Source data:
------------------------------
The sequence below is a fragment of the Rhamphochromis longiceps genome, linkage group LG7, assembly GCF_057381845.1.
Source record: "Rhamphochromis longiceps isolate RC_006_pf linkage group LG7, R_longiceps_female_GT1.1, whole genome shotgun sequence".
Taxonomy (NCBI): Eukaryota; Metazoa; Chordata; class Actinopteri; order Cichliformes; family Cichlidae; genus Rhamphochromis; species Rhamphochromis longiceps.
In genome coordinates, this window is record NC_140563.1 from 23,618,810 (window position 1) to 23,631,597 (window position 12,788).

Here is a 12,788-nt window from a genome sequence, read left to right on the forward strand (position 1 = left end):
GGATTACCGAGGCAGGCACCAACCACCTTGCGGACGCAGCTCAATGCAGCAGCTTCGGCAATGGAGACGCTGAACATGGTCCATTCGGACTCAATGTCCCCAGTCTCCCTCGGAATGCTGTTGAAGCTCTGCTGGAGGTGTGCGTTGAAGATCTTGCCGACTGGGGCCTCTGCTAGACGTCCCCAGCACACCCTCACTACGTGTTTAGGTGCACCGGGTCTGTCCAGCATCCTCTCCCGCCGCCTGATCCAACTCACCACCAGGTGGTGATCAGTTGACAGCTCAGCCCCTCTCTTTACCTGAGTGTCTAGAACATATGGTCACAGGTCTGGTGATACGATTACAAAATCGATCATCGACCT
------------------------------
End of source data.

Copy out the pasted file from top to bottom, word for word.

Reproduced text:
The sequence below is a fragment of the Rhamphochromis longiceps genome, linkage group LG7, assembly GCF_057381845.1.
Source record: "Rhamphochromis longiceps isolate RC_006_pf linkage group LG7, R_longiceps_female_GT1.1, whole genome shotgun sequence".
Taxonomy (NCBI): Eukaryota; Metazoa; Chordata; class Actinopteri; order Cichliformes; family Cichlidae; genus Rhamphochromis; species Rhamphochromis longiceps.
In genome coordinates, this window is record NC_140563.1 from 23,618,810 (window position 1) to 23,631,597 (window position 12,788).

Here is a 12,788-nt window from a genome sequence, read left to right on the forward strand (position 1 = left end):
GGATTACCGAGGCAGGCACCAACCACCTTGCGGACGCAGCTCAATGCAGCAGCTTCGGCAATGGAGACGCTGAACATGGTCCATTCGGACTCAATGTCCCCAGTCTCCCTCGGAATGCTGTTGAAGCTCTGCTGGAGGTGTGCGTTGAAGATCTTGCCGACTGGGGCCTCTGCTAGACGTCCCCAGCACACCCTCACTACGTGTTTAGGTGCACCGGGTCTGTCCAGCATCCTCTCCCGCCGCCTGATCCAACTCACCACCAGGTGGTGATCAGTTGACAGCTCAGCCCCTCTCTTTACCTGAGTGTCTAGAACATATGGTCACAGGTCTGGTGATACGATTACAAAATCGATCATCGACCT